Top Reasons to Stay at the Four-Star Hotel Lincoln
- Situated 2 miles north of the Loop, the 1920s-era Hotel Lincoln overlooks the famed Lincoln Park and its namesake zoo. Lake Michigan is just a couple of blocks away, too.
- Its boutique-style guest rooms were recently refurbished with eclectic, chic accoutrements, including original art from local artists, flat-screen TVs, and WiFi.
- The hotel has a colorful history. It once housed a Prohibition-era speakeasy, and previous guests range from Al Capone to playwright David Mamet.
- Named 1 of the Top 10 Rooftop Bars in Chicago by Chicago magazine, The J. Parker affords 360-degree views of the city from the hotel’s 13th floor. When the weather is warm, enjoy signature cocktails on the outdoor patio.
- Chef Paul Virant, recipient of a Michelin star, helms the farm-to-table onsite restaurant, Perennial Virant. Current entrees include pan-roasted walleye pike and crispy-skin baby barramundi.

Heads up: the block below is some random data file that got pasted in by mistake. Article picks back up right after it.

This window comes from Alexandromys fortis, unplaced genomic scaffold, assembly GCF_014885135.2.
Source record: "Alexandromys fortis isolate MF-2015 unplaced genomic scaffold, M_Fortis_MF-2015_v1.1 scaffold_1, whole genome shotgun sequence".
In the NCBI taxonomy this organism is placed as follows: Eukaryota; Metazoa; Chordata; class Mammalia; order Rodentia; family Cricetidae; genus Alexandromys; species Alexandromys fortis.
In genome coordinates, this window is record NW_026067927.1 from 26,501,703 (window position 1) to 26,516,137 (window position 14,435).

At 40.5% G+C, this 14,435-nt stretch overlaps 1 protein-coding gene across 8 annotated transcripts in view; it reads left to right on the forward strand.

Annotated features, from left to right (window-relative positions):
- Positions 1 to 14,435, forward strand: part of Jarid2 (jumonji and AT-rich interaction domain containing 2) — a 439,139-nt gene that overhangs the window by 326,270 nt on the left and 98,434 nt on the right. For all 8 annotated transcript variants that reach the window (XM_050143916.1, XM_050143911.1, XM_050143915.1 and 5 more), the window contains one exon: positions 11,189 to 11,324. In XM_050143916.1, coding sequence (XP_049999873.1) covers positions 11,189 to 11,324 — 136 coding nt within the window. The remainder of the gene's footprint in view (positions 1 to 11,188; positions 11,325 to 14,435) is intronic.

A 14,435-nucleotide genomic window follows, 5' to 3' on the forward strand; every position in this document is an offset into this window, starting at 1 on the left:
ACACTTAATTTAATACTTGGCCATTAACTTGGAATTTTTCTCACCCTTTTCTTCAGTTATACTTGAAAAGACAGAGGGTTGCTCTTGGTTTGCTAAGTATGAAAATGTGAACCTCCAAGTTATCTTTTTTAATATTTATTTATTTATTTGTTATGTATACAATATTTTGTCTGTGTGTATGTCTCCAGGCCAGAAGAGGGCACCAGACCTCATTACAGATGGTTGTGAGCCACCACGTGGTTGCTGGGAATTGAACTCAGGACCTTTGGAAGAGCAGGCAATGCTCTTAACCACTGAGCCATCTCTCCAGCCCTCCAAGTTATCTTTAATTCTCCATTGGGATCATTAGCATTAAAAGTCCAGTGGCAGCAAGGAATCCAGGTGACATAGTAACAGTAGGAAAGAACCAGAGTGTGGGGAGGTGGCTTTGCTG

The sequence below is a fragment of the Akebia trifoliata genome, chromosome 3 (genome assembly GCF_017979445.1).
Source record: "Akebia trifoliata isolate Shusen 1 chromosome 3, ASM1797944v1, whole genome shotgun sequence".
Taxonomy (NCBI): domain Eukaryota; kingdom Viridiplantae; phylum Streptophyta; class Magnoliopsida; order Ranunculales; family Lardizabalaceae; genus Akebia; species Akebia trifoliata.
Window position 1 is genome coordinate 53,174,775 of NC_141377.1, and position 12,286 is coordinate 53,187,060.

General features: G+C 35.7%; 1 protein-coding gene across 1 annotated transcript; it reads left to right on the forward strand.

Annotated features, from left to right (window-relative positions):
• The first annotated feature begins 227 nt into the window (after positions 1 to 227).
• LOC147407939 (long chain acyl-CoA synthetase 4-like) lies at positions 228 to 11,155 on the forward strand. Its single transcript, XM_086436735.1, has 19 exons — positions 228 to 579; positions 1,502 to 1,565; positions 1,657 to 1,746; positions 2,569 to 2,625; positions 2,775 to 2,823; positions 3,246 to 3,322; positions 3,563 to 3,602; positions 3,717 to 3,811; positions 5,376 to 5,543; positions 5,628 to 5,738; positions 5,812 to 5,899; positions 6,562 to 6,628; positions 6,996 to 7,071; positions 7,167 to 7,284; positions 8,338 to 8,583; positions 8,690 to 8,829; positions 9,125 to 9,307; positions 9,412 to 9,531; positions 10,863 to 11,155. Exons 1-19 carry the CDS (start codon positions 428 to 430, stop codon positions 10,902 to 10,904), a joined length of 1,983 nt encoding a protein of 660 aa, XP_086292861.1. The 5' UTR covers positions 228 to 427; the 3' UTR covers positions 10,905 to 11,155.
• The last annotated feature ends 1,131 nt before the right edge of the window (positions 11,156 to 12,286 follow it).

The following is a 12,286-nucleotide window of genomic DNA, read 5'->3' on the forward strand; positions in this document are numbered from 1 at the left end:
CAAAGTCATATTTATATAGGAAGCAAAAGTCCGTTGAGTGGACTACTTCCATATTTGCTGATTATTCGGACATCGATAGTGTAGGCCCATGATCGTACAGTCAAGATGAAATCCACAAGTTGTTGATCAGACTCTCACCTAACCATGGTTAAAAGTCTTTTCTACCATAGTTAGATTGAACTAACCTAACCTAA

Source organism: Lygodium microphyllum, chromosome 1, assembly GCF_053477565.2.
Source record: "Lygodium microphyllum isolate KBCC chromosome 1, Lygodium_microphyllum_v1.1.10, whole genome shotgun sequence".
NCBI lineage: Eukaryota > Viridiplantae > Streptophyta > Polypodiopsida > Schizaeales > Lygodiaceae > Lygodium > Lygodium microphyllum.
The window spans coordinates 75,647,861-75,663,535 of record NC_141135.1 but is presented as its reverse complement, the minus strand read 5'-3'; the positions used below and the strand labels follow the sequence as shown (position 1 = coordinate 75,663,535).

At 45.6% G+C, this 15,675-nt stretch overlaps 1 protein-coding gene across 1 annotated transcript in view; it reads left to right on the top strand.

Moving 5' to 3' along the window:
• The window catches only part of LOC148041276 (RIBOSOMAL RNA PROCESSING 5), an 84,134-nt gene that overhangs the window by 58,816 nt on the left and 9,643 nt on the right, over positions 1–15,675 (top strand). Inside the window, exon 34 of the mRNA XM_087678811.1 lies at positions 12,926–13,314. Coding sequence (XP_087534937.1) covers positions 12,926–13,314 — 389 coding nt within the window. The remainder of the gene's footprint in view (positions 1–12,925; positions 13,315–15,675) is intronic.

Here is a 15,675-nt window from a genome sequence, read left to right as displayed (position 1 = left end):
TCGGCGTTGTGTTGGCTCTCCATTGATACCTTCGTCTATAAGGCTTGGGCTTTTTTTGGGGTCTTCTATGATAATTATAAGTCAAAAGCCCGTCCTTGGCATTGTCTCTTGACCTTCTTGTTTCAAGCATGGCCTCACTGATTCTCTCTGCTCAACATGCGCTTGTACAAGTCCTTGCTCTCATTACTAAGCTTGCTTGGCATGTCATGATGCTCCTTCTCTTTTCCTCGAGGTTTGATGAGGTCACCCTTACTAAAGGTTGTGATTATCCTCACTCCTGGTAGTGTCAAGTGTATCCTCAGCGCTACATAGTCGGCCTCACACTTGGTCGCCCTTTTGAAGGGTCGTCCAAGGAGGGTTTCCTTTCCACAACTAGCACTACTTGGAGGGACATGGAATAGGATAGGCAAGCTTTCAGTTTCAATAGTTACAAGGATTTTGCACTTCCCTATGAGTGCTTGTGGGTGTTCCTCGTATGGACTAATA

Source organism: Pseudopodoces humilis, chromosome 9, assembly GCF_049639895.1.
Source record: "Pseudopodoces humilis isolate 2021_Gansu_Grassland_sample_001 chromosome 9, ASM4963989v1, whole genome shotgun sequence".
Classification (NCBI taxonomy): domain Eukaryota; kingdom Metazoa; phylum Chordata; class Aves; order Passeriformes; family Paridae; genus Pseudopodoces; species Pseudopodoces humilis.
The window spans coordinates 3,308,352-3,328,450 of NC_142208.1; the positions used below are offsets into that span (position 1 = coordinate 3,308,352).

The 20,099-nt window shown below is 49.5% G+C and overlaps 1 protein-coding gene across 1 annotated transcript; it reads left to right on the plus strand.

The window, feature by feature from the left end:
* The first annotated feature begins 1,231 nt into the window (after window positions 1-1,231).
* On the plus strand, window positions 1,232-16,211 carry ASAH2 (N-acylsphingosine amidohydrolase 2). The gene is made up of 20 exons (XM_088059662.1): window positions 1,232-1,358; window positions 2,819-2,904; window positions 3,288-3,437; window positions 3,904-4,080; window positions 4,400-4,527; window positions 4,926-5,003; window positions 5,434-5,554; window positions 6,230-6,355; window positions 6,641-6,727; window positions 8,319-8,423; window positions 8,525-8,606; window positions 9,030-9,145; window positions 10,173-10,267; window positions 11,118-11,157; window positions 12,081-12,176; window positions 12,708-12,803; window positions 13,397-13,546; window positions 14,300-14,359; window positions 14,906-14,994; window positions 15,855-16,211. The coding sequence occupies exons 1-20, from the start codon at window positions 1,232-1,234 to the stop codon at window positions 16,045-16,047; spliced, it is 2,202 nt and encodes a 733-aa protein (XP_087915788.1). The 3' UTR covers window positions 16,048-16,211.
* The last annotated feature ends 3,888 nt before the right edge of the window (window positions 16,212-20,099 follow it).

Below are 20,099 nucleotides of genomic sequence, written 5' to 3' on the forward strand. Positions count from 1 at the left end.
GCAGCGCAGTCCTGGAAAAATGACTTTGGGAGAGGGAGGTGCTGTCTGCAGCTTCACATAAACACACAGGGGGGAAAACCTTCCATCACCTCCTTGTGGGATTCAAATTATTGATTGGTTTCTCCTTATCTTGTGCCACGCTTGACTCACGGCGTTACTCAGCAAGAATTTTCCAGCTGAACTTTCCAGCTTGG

- Hotel Lincoln is just a short "L" ride away from Wrigley Field, The Second City, and other iconic Chicago attractions.
Chicago’s Lincoln Park: Historic Upscale Neighborhood Along Lake Michigan
A fashionable enclave 2 miles north of the Loop, Lincoln Park is known for its historic brownstones, quaint boutiques and cafés, and tree-lined boulevards. The neighborhood is perhaps most famous for its namesake park, which sprawls across 1,200 acres adjacent to Lake Michigan. Here, joggers and bicyclists frequent the paved pathway that runs parallel to the shoreline. When it’s warm, North Avenue Beach attracts a flurry of activity from swimmers, sunbathers, and beach-volleyball players.
Another must-see attraction is the Lincoln Park Zoo. It dates back to the 1870s, when park commissioners bought their first animal inhabitant, a bear cub, for $10. Today, the zoo—open daily and free to the public—houses more than 1,200 animals, including gorillas, bears, giraffes, tortoises, and pythons. Just outside the zoo’s entrance, the Lincoln Park Conservatory showcases tropical palms, ferns, and orchids. Formal outdoor gardens bloom brilliantly each spring.
Just around the corner, the Chicago History Museum has thousands of artifacts, manuscripts, and photographs that detail the city’s colorful history. Check out the Lincoln’s Chicago exhibit, which profiles the 16th president’s frequent visits to the Windy City. Vivian Maier’s Chicago shows a grittier side of local urban life in the ‘60s and ‘70s.